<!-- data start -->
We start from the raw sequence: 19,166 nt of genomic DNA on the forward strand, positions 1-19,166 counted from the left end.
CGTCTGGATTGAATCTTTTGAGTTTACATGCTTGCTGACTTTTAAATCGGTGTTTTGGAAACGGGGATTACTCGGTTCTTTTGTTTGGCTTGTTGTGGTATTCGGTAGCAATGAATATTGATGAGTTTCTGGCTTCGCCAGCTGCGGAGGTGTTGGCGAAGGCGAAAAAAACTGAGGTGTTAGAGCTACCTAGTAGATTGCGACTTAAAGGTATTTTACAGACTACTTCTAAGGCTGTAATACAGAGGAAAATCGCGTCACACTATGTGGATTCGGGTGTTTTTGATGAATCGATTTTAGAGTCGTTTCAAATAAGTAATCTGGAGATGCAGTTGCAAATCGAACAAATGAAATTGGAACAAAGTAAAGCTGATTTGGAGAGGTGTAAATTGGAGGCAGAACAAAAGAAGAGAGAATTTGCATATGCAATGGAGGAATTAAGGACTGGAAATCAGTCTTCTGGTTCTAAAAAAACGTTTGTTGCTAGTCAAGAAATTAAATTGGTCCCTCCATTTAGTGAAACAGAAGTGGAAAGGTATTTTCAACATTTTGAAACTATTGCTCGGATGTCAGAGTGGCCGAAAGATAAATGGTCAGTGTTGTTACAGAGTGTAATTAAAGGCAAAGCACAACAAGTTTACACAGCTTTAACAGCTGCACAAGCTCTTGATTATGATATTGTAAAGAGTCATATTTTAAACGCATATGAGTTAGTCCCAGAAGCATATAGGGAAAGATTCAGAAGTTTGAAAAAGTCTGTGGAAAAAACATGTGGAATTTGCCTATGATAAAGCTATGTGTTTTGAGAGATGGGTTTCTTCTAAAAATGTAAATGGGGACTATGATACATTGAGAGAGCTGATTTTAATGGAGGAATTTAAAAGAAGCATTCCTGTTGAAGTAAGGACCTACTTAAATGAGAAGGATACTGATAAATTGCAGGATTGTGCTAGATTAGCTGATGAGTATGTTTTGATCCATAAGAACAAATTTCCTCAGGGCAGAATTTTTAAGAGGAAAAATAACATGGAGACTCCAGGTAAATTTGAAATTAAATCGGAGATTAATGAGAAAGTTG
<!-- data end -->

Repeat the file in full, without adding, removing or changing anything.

We start from the raw sequence: 19,166 nt of genomic DNA on the forward strand, positions 1-19,166 counted from the left end.
CGTCTGGATTGAATCTTTTGAGTTTACATGCTTGCTGACTTTTAAATCGGTGTTTTGGAAACGGGGATTACTCGGTTCTTTTGTTTGGCTTGTTGTGGTATTCGGTAGCAATGAATATTGATGAGTTTCTGGCTTCGCCAGCTGCGGAGGTGTTGGCGAAGGCGAAAAAAACTGAGGTGTTAGAGCTACCTAGTAGATTGCGACTTAAAGGTATTTTACAGACTACTTCTAAGGCTGTAATACAGAGGAAAATCGCGTCACACTATGTGGATTCGGGTGTTTTTGATGAATCGATTTTAGAGTCGTTTCAAATAAGTAATCTGGAGATGCAGTTGCAAATCGAACAAATGAAATTGGAACAAAGTAAAGCTGATTTGGAGAGGTGTAAATTGGAGGCAGAACAAAAGAAGAGAGAATTTGCATATGCAATGGAGGAATTAAGGACTGGAAATCAGTCTTCTGGTTCTAAAAAAACGTTTGTTGCTAGTCAAGAAATTAAATTGGTCCCTCCATTTAGTGAAACAGAAGTGGAAAGGTATTTTCAACATTTTGAAACTATTGCTCGGATGTCAGAGTGGCCGAAAGATAAATGGTCAGTGTTGTTACAGAGTGTAATTAAAGGCAAAGCACAACAAGTTTACACAGCTTTAACAGCTGCACAAGCTCTTGATTATGATATTGTAAAGAGTCATATTTTAAACGCATATGAGTTAGTCCCAGAAGCATATAGGGAAAGATTCAGAAGTTTGAAAAAGTCTGTGGAAAAAACATGTGGAATTTGCCTATGATAAAGCTATGTGTTTTGAGAGATGGGTTTCTTCTAAAAATGTAAATGGGGACTATGATACATTGAGAGAGCTGATTTTAATGGAGGAATTTAAAAGAAGCATTCCTGTTGAAGTAAGGACCTACTTAAATGAGAAGGATACTGATAAATTGCAGGATTGTGCTAGATTAGCTGATGAGTATGTTTTGATCCATAAGAACAAATTTCCTCAGGGCAGAATTTTTAAGAGGAAAAATAACATGGAGACTCCAGGTAAATTTGAAATTAAATCGGAGATTAATGAGAAAGTTG